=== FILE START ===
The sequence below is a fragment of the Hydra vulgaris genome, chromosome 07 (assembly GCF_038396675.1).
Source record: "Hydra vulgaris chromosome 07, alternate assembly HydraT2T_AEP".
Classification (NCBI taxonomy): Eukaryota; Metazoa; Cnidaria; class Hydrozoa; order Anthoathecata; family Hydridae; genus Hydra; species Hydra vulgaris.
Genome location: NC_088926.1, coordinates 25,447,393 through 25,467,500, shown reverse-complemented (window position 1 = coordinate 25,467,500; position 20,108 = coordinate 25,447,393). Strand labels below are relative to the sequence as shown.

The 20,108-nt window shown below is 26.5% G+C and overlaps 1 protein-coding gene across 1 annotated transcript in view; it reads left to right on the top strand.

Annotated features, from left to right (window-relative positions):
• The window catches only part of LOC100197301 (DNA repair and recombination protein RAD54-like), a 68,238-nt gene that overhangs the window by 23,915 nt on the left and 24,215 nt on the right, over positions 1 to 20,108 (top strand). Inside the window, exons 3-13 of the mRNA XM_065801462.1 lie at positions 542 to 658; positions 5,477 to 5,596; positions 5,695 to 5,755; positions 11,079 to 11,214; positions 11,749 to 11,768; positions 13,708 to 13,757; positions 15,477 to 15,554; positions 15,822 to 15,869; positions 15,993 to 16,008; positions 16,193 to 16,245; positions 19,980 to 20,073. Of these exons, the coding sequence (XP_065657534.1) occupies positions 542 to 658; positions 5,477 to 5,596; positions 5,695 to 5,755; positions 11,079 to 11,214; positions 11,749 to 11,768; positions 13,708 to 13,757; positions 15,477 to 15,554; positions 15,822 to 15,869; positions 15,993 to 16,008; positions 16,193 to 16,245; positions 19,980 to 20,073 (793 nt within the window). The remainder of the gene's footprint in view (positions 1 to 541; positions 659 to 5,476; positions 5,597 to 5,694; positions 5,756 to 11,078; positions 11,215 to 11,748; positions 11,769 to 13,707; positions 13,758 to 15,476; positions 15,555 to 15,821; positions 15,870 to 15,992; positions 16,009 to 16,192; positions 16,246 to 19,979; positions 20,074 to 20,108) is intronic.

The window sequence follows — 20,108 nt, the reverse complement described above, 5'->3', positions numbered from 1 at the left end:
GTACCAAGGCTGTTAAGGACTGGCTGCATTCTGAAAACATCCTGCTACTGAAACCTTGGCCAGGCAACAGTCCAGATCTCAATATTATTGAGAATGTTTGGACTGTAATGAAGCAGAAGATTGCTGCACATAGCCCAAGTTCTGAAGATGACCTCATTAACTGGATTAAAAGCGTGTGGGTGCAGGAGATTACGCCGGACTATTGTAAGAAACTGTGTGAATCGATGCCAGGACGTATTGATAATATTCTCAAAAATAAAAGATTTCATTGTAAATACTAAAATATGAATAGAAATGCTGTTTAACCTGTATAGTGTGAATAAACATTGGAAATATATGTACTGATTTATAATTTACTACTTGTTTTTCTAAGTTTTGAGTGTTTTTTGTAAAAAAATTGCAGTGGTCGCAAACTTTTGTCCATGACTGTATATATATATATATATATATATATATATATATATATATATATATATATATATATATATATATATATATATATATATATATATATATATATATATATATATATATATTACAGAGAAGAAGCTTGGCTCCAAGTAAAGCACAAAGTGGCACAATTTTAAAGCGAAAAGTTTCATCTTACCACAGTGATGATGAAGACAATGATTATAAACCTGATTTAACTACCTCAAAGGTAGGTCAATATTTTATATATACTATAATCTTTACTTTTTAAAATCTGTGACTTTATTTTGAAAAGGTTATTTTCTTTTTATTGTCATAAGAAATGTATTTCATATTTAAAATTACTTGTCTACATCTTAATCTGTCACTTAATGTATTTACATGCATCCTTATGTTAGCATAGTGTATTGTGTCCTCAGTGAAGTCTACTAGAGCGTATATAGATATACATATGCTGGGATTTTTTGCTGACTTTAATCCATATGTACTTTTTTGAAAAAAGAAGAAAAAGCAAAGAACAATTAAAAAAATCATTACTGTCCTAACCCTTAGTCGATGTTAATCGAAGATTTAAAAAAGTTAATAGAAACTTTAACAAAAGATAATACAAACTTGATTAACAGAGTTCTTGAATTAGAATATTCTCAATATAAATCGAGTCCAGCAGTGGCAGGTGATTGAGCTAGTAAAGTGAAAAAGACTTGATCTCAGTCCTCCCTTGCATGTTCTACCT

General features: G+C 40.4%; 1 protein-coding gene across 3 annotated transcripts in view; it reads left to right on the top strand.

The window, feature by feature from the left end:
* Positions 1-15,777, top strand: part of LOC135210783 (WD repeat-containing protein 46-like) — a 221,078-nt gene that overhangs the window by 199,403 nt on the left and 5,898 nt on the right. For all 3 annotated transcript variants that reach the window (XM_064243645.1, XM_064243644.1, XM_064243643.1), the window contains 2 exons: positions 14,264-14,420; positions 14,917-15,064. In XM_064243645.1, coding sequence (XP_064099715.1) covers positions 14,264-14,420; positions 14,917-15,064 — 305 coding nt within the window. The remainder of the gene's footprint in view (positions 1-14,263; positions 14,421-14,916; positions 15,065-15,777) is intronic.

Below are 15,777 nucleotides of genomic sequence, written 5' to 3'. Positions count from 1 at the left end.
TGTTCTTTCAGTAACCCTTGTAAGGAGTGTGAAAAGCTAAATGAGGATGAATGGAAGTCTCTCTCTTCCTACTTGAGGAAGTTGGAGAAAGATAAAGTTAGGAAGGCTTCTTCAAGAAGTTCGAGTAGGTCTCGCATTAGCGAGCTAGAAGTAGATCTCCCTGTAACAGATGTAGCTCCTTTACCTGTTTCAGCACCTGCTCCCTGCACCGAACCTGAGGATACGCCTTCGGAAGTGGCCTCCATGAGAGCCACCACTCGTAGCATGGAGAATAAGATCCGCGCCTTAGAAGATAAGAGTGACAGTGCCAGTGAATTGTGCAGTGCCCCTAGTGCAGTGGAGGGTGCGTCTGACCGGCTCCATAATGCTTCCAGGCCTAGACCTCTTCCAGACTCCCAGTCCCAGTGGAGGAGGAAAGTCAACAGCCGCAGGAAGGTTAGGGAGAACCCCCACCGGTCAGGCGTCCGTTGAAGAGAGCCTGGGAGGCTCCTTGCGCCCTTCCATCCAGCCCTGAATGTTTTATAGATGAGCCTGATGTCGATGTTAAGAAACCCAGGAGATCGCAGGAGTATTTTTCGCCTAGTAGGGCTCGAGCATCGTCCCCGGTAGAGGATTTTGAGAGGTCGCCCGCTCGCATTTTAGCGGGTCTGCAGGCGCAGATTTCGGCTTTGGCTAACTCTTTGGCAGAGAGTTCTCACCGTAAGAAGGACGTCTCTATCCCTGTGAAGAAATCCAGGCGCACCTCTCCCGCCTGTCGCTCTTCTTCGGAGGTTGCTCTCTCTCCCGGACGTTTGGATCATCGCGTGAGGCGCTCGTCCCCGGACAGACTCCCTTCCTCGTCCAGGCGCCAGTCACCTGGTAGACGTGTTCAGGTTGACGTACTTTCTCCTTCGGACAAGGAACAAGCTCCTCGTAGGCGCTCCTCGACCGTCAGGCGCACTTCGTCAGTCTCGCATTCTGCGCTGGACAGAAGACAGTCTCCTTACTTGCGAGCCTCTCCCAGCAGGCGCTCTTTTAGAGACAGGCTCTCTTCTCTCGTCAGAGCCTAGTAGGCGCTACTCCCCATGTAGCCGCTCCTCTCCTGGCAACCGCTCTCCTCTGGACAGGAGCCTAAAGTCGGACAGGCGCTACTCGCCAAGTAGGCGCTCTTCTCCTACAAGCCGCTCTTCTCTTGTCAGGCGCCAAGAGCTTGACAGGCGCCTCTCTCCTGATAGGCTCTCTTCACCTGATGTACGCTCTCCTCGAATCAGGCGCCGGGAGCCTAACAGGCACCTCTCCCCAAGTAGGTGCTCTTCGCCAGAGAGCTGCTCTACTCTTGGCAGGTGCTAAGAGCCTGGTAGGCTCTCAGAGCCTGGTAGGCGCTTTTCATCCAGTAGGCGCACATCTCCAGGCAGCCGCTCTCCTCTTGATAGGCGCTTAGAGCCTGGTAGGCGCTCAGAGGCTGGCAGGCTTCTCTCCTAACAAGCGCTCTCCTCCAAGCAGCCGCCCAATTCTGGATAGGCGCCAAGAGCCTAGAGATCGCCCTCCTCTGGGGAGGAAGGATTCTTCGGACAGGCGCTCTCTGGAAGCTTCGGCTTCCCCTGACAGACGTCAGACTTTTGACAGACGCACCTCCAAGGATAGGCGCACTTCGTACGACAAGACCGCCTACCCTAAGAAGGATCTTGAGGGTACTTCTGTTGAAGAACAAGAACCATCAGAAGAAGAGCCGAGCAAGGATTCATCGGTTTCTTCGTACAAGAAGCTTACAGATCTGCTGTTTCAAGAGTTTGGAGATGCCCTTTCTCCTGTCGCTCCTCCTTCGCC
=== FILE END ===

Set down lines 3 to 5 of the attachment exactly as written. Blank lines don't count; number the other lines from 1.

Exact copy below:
Classification (NCBI taxonomy): Eukaryota; Metazoa; Cnidaria; class Hydrozoa; order Anthoathecata; family Hydridae; genus Hydra; species Hydra vulgaris.
Genome location: NC_088926.1, coordinates 25,447,393 through 25,467,500, shown reverse-complemented (window position 1 = coordinate 25,467,500; position 20,108 = coordinate 25,447,393). Strand labels below are relative to the sequence as shown.

The 20,108-nt window shown below is 26.5% G+C and overlaps 1 protein-coding gene across 1 annotated transcript in view; it reads left to right on the top strand.